4. Subpoena not overbroad or unduly burdensome

In civil suits, a reporter may object to a subpoena on the grounds that the subpoena is overly broad or unreasonably burdensome. See Pa. R. Civ. P. 4003.1(a), 4011(b). A reporter who is served with a subpoena can obtain a protective order for "good cause shown" -- that is, if the subpoena is overly broad or unreasonably burdensome. See Pa. R. Civ. P. 4012(a). The protective order may limit the scope of the subpoena or prohibit the discovery completely.

E. Sexual assault issues



5. Private matter on private e-mail

Private matter emails stored on a public employee’s private account do not constitute public records subject to disclosure under Pennsylvania’s Right to Know Law.  See, e.g., In the Matter of Kenneth M. Silberstein, 2011 WL 31550 (Pa. Commw. Ct. 2011)(a public official’s electronic communications do not fall within the definition of a “record” under Pennsylvania’s Right to Know Law when the official has no authority to act on behalf of a governmental agency without its authorization).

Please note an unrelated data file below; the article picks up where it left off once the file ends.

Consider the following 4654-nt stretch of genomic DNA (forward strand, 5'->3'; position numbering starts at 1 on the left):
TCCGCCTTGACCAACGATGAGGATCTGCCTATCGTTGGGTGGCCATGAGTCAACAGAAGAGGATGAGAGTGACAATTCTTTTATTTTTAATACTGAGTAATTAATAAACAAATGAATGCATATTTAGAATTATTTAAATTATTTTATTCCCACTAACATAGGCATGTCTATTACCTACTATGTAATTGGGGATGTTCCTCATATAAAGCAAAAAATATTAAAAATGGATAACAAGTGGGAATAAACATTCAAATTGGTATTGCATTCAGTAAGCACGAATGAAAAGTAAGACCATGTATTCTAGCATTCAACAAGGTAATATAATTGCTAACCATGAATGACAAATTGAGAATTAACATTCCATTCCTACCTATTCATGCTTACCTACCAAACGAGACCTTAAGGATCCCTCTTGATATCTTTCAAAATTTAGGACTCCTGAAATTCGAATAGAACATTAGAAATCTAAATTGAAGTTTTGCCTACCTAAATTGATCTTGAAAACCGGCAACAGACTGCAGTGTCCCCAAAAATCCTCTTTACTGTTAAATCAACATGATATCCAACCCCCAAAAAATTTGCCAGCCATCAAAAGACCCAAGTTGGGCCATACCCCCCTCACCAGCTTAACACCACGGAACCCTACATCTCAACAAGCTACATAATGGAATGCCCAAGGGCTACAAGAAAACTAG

1. Who may sue? M4C01

Suit may be brought by “any person.” 65 Pa. Cons. Stat. §  715. This language was probably intended to allow suit on a showing of “taxpayer” or “citizen” interest; however, the language is broad enough to allow suits by persons who are neither citizens nor taxpayers of Pennsylvania. Traditional standing principles do not apply to the Sunshine Act; thus, proof of an injury or special interest is not required. Press-Enterprise, Inc. v. Benton Area Sch. Dist., 604 A.2d 1221 (Pa. Commw. Ct.

(2). To whom notice is given. M1E2B2

For special meetings, same as for regular meetings.

C. Testimony vs. affidavits

There is no statutory or case law in Pennsylvania specifically addressing this issue. In Pennsylvania, however, an affidavit is generally inadmissible at trial, thereby necessitating the reporter's testimony. Often, reporters may be willing to supply an affidavit during discovery, which may be strategically advantageous for two reasons. First, the case ultimately may not go to trial. Second, the parties may stipulate to the facts stated in the affidavit. Under both of these scenarios, the reporter could avoid having to testify at trial.

K. On-line dissemination.

Many agencies make some of their records publicly available on-line in their own discretion and by statute.  However, the Act does not require on-line dissemination of public records.

2. Time limits for filing appeals. M4D2

The notice of appeal must be filed within 30 days of the entry of the order appealed from. Pa. R.A.P. 903(a).